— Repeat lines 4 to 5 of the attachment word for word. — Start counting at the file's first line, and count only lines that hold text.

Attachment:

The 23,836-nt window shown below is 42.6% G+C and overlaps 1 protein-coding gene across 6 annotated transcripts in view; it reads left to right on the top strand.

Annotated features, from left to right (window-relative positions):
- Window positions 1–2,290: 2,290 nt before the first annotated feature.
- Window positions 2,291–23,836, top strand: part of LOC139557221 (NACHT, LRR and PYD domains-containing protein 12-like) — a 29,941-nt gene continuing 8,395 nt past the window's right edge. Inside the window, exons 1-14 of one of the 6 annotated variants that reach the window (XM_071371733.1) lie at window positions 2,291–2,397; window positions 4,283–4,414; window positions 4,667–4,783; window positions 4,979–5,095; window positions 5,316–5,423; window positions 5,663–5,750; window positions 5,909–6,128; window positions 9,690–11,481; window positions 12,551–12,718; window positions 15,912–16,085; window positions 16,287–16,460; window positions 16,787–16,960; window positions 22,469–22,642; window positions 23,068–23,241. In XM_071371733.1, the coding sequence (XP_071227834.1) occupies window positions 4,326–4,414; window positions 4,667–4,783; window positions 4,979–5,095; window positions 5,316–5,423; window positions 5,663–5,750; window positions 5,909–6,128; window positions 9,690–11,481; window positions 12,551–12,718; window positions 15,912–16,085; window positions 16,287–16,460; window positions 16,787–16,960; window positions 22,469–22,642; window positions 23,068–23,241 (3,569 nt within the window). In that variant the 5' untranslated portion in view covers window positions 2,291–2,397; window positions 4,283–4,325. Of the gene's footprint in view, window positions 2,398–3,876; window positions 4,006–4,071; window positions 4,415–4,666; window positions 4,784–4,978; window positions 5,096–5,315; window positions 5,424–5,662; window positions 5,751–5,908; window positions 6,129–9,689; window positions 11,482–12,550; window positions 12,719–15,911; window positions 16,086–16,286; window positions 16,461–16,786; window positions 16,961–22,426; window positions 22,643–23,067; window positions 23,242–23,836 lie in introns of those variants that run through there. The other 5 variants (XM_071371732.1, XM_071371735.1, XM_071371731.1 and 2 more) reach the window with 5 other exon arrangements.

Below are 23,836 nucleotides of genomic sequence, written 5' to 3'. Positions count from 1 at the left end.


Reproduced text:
- Window positions 2,291–23,836, top strand: part of LOC139557221 (NACHT, LRR and PYD domains-containing protein 12-like) — a 29,941-nt gene continuing 8,395 nt past the window's right edge. Inside the window, exons 1-14 of one of the 6 annotated variants that reach the window (XM_071371733.1) lie at window positions 2,291–2,397; window positions 4,283–4,414; window positions 4,667–4,783; window positions 4,979–5,095; window positions 5,316–5,423; window positions 5,663–5,750; window positions 5,909–6,128; window positions 9,690–11,481; window positions 12,551–12,718; window positions 15,912–16,085; window positions 16,287–16,460; window positions 16,787–16,960; window positions 22,469–22,642; window positions 23,068–23,241. In XM_071371733.1, the coding sequence (XP_071227834.1) occupies window positions 4,326–4,414; window positions 4,667–4,783; window positions 4,979–5,095; window positions 5,316–5,423; window positions 5,663–5,750; window positions 5,909–6,128; window positions 9,690–11,481; window positions 12,551–12,718; window positions 15,912–16,085; window positions 16,287–16,460; window positions 16,787–16,960; window positions 22,469–22,642; window positions 23,068–23,241 (3,569 nt within the window). In that variant the 5' untranslated portion in view covers window positions 2,291–2,397; window positions 4,283–4,325. Of the gene's footprint in view, window positions 2,398–3,876; window positions 4,006–4,071; window positions 4,415–4,666; window positions 4,784–4,978; window positions 5,096–5,315; window positions 5,424–5,662; window positions 5,751–5,908; window positions 6,129–9,689; window positions 11,482–12,550; window positions 12,719–15,911; window positions 16,086–16,286; window positions 16,461–16,786; window positions 16,961–22,426; window positions 22,643–23,067; window positions 23,242–23,836 lie in introns of those variants that run through there. The other 5 variants (XM_071371732.1, XM_071371735.1, XM_071371731.1 and 2 more) reach the window with 5 other exon arrangements.

Below are 23,836 nucleotides of genomic sequence, written 5' to 3'. Positions count from 1 at the left end.